The importance of planning and partnership are stressed amid a nationwide push to electrify school district bus fleets.
Take San Marcos Unified School District in Southern California, for example, which spans 55 square miles and educates over 19,000 students. Executive Director of Transportation Mike Sawyer shared during a School Transportation News webinar on Thursday that the district is acquiring 34 electric school buses (ESBs) through about $10 million in grant funding.
San Marcos partnered with ENGIE, which first completed assessments of the facilities and determined what would be needed for the district’s unique position, as well as how to cost-effectively charge the ESBs.
“The goal is not just to transition your fleet, but help you pay for it,” said Nancy Rorabaugh, senior program development manager for webinar sponsor ENGIE North America.
Sawyer said he requested ENGIE’s help in coming up with solutions to wildfire risks, which can result in grid closures and require evacuations. Infrastructure is being installed for 75 buses and includes solar, Rorabaugh added, creating backup power sources.
Sawyer shared that there are different types of chargers being installed for cases like buses being needed to cover trips at the last minute.
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“Networking is key,” said Sawyer.
He advised being in coordination with other district departments, utility partners and key vendors to help with not just the transition but understanding the process. An example of something key he had to consider was bus range being affected by heater use.
“It’s too much for one person to know everything,” he noted.
He recommended talking to other districts and attending state and national conferences to crowdsource information from others with electrification experience.
It’s also crucial to get buy-in from transportation staff. When purchasing his ESBs, Sawyer said he was glad to see IC Bus had electric options as those are the buses his drivers like to operate and his mechanics like to work on. He added that processes will need to change, such as pre-trip inspections, and extra training will need to be completed.
“We’re at the forefront of this and it’s exciting. But it’s going to have some learning curves to it,” he said.
He added that school board members, especially those who drive Tesla’s, are excited about the vehicles and have already been driven around in an ESB.
He also attested to the positive reaction from drivers. “Your brain isn’t rattling all day, it’s more comfortable,” he quipped.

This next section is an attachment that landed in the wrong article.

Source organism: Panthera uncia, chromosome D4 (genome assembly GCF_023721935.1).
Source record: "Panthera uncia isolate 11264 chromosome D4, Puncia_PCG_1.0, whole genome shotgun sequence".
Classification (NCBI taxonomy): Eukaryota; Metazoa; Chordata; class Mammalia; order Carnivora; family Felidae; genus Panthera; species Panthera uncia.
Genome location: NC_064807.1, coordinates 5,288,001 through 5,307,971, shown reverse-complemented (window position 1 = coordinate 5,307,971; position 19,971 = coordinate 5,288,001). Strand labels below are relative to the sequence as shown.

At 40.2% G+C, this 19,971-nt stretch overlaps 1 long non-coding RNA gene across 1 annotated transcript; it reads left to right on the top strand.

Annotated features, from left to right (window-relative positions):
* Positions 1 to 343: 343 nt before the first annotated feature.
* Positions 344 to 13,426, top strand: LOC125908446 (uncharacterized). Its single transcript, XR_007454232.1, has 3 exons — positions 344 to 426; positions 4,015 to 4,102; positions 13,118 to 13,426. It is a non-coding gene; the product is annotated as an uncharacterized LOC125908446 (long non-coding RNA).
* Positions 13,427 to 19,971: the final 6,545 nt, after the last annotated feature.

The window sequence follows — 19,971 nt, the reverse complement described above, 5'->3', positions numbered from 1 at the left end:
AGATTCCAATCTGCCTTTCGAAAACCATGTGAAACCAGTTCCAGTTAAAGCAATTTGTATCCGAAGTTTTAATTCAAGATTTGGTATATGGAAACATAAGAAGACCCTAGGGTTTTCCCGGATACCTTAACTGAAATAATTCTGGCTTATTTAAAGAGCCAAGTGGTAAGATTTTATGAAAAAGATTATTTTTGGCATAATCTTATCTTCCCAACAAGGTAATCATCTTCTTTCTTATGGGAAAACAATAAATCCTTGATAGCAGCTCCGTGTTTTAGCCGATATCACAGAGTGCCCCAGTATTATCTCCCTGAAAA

John Paul Jewell, regional sales manager with ENGIE, reviewed mandates in New York and California that require new school bus purchases to be electric by 2027 and 2035, respectively. He confirmed that other states are developing similar mandates.
In addition, he noted that there is much funding available via sources ranging from local utilities to the federal government. The federal Inflation Reduction Act includes $1 billion for medium- and heavy-duty commercial electric vehicles, charging infrastructure and related workforce training. The newest round of the EPA’s Clean School Bus Program is also accepting rebate applications through Jan. 31, 2024.
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Aging fleets and total cost of ownership perks like lower energy and maintenance costs per mile also give districts reasons to electrify.
Jewell and Rorabaugh reviewed infrastructure assistance options run by utility companies in New York and California.
“There are a lot of incentives and grants to help,” Rorabaugh confirmed.
While tracking what programs a district is eligible for and what tasks must be accomplished to remain compliant, partners like ENGIE are ready to help navigate this confusing maze. “Our recommendation is to find a partner who can help you work through these details,” Jewell said.
Sawyer noted that ENGIE helped provide the data on financial savings that helped win over district administration.
Jewell recommended quickly taking advantage of the current unprecedented national, state and local funding as well as the wealth of knowledge out there from electrification veterans.
Sawyer spoke to the lack of a national charging network and brainstormed ideas like working with theme parks or other field trip destinations to install chargers so electric school buses can complete longer range field trips.
Jewell concurred and reviewed some such endeavors in New York. He advised working on a county level to help alleviate range anxiety concerns.
“The strategy is still evolving,” he said.